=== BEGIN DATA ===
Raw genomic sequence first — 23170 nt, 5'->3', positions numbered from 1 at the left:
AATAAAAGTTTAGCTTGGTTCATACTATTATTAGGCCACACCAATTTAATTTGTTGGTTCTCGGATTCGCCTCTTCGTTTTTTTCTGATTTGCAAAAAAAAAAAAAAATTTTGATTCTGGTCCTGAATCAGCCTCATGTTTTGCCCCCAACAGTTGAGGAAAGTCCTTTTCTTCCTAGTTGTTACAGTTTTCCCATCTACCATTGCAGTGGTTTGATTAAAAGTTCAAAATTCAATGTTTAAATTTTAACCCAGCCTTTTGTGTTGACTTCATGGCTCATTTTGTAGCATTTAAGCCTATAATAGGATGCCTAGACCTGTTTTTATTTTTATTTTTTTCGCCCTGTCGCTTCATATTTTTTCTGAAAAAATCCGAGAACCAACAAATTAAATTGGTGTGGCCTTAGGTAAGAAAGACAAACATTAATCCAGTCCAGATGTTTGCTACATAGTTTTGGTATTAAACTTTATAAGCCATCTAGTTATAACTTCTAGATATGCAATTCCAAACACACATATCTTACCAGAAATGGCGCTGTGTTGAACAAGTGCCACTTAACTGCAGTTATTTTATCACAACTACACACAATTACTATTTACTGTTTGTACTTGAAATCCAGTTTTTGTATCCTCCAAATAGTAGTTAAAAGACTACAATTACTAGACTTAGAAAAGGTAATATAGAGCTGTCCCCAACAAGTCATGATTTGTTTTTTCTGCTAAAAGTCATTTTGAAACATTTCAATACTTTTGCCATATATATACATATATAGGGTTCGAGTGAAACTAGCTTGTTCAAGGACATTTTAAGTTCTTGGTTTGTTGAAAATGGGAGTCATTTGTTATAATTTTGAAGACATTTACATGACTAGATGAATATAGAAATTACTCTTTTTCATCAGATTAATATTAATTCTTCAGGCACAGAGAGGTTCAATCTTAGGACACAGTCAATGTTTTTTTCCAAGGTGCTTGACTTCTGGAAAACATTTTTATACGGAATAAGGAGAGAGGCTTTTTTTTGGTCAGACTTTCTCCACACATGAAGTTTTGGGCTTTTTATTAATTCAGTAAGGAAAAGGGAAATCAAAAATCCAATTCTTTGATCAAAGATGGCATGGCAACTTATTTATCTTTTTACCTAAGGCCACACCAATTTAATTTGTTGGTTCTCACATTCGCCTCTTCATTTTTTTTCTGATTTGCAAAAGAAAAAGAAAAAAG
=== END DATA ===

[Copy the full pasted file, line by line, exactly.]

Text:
Raw genomic sequence first — 23170 nt, 5'->3', positions numbered from 1 at the left:
AATAAAAGTTTAGCTTGGTTCATACTATTATTAGGCCACACCAATTTAATTTGTTGGTTCTCGGATTCGCCTCTTCGTTTTTTTCTGATTTGCAAAAAAAAAAAAAAATTTTGATTCTGGTCCTGAATCAGCCTCATGTTTTGCCCCCAACAGTTGAGGAAAGTCCTTTTCTTCCTAGTTGTTACAGTTTTCCCATCTACCATTGCAGTGGTTTGATTAAAAGTTCAAAATTCAATGTTTAAATTTTAACCCAGCCTTTTGTGTTGACTTCATGGCTCATTTTGTAGCATTTAAGCCTATAATAGGATGCCTAGACCTGTTTTTATTTTTATTTTTTTCGCCCTGTCGCTTCATATTTTTTCTGAAAAAATCCGAGAACCAACAAATTAAATTGGTGTGGCCTTAGGTAAGAAAGACAAACATTAATCCAGTCCAGATGTTTGCTACATAGTTTTGGTATTAAACTTTATAAGCCATCTAGTTATAACTTCTAGATATGCAATTCCAAACACACATATCTTACCAGAAATGGCGCTGTGTTGAACAAGTGCCACTTAACTGCAGTTATTTTATCACAACTACACACAATTACTATTTACTGTTTGTACTTGAAATCCAGTTTTTGTATCCTCCAAATAGTAGTTAAAAGACTACAATTACTAGACTTAGAAAAGGTAATATAGAGCTGTCCCCAACAAGTCATGATTTGTTTTTTCTGCTAAAAGTCATTTTGAAACATTTCAATACTTTTGCCATATATATACATATATAGGGTTCGAGTGAAACTAGCTTGTTCAAGGACATTTTAAGTTCTTGGTTTGTTGAAAATGGGAGTCATTTGTTATAATTTTGAAGACATTTACATGACTAGATGAATATAGAAATTACTCTTTTTCATCAGATTAATATTAATTCTTCAGGCACAGAGAGGTTCAATCTTAGGACACAGTCAATGTTTTTTTCCAAGGTGCTTGACTTCTGGAAAACATTTTTATACGGAATAAGGAGAGAGGCTTTTTTTTGGTCAGACTTTCTCCACACATGAAGTTTTGGGCTTTTTATTAATTCAGTAAGGAAAAGGGAAATCAAAAATCCAATTCTTTGATCAAAGATGGCATGGCAACTTATTTATCTTTTTACCTAAGGCCACACCAATTTAATTTGTTGGTTCTCACATTCGCCTCTTCATTTTTTTTCTGATTTGCAAAAGAAAAAGAAAAAAG